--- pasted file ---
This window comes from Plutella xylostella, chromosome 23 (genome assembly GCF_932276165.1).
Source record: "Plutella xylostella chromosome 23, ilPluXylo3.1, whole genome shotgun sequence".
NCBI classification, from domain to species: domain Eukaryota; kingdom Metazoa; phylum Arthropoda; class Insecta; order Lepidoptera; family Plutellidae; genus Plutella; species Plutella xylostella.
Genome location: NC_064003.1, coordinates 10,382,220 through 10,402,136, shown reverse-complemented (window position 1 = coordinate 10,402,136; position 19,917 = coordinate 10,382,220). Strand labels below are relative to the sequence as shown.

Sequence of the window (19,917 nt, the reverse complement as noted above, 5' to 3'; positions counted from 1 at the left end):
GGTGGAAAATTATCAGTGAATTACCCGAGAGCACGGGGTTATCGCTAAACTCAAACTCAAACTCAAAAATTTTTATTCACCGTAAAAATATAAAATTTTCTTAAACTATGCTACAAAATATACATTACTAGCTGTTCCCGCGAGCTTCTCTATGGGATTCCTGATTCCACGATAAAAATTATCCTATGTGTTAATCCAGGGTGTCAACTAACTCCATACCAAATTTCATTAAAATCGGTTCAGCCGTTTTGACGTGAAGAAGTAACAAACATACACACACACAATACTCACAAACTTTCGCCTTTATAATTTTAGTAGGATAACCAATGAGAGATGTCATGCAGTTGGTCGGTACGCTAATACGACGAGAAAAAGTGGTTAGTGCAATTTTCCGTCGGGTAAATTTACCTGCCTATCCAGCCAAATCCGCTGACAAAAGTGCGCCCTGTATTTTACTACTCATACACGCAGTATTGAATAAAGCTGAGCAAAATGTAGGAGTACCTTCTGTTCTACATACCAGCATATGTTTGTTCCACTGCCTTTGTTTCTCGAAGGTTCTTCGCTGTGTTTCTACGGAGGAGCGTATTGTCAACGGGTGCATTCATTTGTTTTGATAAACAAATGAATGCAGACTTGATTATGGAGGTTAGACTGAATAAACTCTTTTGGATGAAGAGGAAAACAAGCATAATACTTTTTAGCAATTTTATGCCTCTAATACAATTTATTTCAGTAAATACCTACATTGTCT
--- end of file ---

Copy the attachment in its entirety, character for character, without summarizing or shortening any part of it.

This window comes from Plutella xylostella, chromosome 23 (genome assembly GCF_932276165.1).
Source record: "Plutella xylostella chromosome 23, ilPluXylo3.1, whole genome shotgun sequence".
NCBI classification, from domain to species: domain Eukaryota; kingdom Metazoa; phylum Arthropoda; class Insecta; order Lepidoptera; family Plutellidae; genus Plutella; species Plutella xylostella.
Genome location: NC_064003.1, coordinates 10,382,220 through 10,402,136, shown reverse-complemented (window position 1 = coordinate 10,402,136; position 19,917 = coordinate 10,382,220). Strand labels below are relative to the sequence as shown.

Sequence of the window (19,917 nt, the reverse complement as noted above, 5' to 3'; positions counted from 1 at the left end):
GGTGGAAAATTATCAGTGAATTACCCGAGAGCACGGGGTTATCGCTAAACTCAAACTCAAACTCAAAAATTTTTATTCACCGTAAAAATATAAAATTTTCTTAAACTATGCTACAAAATATACATTACTAGCTGTTCCCGCGAGCTTCTCTATGGGATTCCTGATTCCACGATAAAAATTATCCTATGTGTTAATCCAGGGTGTCAACTAACTCCATACCAAATTTCATTAAAATCGGTTCAGCCGTTTTGACGTGAAGAAGTAACAAACATACACACACACAATACTCACAAACTTTCGCCTTTATAATTTTAGTAGGATAACCAATGAGAGATGTCATGCAGTTGGTCGGTACGCTAATACGACGAGAAAAAGTGGTTAGTGCAATTTTCCGTCGGGTAAATTTACCTGCCTATCCAGCCAAATCCGCTGACAAAAGTGCGCCCTGTATTTTACTACTCATACACGCAGTATTGAATAAAGCTGAGCAAAATGTAGGAGTACCTTCTGTTCTACATACCAGCATATGTTTGTTCCACTGCCTTTGTTTCTCGAAGGTTCTTCGCTGTGTTTCTACGGAGGAGCGTATTGTCAACGGGTGCATTCATTTGTTTTGATAAACAAATGAATGCAGACTTGATTATGGAGGTTAGACTGAATAAACTCTTTTGGATGAAGAGGAAAACAAGCATAATACTTTTTAGCAATTTTATGCCTCTAATACAATTTATTTCAGTAAATACCTACATTGTCT